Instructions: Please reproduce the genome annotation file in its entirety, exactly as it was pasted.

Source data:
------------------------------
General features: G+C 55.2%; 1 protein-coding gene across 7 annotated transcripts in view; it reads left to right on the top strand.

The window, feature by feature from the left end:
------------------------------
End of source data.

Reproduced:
General features: G+C 55.2%; 1 protein-coding gene across 7 annotated transcripts in view; it reads left to right on the top strand.

The window, feature by feature from the left end: